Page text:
At one time or another, every skier, whether he is a pure novice or an advanced slalom racer, has felt his skis chattering as he goes through a turn, a warning that he is losing or could lose control. This happens most frequently on ice or hard-packed snow and can best be analyzed by a comparison with the action of a carving knife on a wooden cutting board. If you place the edge of the knife on the board and push the knife sideways, the movement will be jerky and grating, as the edge of the knife catches on the wood, releases itself and catches again.
But if the knife is pushed forward in a straight line, or in an evenly described arc with the cutting edge always at the same angle, the movement, will become smooth. Similarly, if you go through the turn sitting back on the skis, using too much edge and not enough shoulder rotation, you will make a jerky, L-shaped turn. The edges will chatter—bite, come out and bite again—like the knife on the board. And if a racer, running a slalom, jumps the tails of his skis past the fall line, they will skid and chatter too, losing precious seconds.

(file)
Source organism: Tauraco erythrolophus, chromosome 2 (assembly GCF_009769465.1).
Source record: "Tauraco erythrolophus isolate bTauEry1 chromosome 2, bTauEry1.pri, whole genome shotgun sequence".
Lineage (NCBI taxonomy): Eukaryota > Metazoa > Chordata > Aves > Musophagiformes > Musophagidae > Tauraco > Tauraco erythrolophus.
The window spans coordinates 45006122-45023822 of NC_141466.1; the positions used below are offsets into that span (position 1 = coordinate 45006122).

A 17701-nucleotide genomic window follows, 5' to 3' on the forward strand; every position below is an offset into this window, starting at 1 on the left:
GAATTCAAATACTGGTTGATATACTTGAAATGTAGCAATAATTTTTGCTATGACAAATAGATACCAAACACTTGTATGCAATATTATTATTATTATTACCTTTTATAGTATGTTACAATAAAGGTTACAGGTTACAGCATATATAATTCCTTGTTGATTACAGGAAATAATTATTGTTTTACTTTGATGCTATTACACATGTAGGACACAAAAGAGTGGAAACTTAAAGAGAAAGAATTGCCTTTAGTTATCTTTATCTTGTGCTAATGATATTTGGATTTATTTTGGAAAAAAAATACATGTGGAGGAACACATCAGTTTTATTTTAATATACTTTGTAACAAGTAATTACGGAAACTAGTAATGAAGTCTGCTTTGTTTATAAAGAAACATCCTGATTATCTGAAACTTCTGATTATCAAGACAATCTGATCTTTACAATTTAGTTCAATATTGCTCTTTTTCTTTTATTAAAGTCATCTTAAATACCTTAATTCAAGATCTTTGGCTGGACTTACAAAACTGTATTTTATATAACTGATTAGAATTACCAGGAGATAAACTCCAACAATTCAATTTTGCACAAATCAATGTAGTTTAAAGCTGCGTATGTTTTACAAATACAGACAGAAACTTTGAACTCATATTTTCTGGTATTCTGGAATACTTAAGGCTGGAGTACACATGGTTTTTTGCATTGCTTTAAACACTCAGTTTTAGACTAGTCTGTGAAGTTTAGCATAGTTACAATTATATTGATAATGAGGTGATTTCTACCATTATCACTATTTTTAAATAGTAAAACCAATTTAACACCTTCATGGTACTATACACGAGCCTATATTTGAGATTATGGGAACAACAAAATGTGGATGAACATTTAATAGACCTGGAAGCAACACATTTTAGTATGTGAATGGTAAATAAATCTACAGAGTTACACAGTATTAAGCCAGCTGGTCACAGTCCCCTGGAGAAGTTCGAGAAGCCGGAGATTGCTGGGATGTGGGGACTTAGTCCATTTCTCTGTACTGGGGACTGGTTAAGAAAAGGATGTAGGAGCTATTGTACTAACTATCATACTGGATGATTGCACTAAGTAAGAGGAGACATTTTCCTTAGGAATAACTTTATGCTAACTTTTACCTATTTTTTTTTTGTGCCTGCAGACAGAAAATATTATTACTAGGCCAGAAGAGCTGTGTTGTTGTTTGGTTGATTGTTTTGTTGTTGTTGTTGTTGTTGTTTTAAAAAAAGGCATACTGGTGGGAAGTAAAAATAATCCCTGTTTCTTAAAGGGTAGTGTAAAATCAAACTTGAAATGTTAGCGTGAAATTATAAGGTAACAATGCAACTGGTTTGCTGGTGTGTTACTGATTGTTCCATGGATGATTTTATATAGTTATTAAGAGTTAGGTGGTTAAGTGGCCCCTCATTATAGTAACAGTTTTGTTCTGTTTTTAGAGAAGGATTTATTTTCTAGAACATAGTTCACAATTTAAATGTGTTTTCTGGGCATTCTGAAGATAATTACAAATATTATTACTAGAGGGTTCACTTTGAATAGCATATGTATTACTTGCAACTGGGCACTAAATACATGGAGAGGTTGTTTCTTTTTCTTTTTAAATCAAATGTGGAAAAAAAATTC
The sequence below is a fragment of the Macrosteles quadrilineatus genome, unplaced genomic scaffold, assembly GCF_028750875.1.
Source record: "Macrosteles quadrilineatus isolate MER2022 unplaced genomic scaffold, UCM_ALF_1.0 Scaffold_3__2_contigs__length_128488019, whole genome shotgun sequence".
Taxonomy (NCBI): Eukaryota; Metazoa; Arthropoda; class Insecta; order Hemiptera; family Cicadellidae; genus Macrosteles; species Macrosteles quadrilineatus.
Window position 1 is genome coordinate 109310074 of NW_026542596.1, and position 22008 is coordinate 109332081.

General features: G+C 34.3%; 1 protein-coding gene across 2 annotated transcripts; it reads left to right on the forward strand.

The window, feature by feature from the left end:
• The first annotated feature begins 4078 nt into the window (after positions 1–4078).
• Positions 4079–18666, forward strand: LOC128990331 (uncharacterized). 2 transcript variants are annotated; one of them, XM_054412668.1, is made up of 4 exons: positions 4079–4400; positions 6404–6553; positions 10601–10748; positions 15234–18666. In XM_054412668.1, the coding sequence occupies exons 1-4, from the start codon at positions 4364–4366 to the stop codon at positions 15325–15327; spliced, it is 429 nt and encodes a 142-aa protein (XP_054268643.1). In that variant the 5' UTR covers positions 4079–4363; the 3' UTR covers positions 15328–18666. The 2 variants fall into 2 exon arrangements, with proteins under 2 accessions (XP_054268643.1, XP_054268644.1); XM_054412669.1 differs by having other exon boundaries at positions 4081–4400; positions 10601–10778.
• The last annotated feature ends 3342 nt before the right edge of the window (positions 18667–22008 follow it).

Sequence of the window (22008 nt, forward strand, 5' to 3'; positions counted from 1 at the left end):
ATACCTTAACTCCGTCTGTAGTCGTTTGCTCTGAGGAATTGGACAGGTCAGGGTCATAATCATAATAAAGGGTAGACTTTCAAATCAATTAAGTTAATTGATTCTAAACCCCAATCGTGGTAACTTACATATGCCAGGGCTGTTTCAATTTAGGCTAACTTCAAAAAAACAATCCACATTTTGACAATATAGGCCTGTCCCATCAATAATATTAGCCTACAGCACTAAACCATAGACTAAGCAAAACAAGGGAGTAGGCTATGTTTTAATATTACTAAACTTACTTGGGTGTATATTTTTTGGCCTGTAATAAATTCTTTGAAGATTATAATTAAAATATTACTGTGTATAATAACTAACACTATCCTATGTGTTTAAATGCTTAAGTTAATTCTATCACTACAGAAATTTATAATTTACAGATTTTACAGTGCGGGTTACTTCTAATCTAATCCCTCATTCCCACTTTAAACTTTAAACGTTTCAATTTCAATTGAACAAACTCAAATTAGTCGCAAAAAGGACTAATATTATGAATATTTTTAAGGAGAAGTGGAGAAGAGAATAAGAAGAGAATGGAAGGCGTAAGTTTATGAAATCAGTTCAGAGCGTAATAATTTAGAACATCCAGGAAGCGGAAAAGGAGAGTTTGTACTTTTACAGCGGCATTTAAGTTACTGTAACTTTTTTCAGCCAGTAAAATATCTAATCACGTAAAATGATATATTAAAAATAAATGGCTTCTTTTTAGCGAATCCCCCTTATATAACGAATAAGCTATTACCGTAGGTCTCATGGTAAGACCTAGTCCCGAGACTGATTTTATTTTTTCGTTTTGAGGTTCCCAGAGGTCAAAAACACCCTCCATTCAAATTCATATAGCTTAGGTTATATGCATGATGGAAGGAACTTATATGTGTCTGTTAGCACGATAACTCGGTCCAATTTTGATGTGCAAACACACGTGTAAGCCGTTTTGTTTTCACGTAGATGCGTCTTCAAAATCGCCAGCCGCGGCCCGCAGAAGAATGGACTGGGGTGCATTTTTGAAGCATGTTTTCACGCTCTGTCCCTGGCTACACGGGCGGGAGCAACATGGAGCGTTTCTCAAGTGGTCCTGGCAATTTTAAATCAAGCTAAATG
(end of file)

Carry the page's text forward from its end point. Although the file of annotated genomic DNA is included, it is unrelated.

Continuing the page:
To prevent chattering, the skier should let his skis lie as flat as possible on the snow, even if it means lengthening the turn. The slalom racer must be careful to lift his skis into the fall line—never beyond it. The novice or intermediate must make sure his turns are round and that his turning action brings him smoothly into the fall line and out again. Moreover, he should stress the windup and follow-through. As practice for less advanced skiers, I suggest exaggerating the rotation, particularly at the finish of the turn. If you try this added rotation and maintain a good forward lean, you will find turning a good deal easier and more rhythmic, with less and less chatter.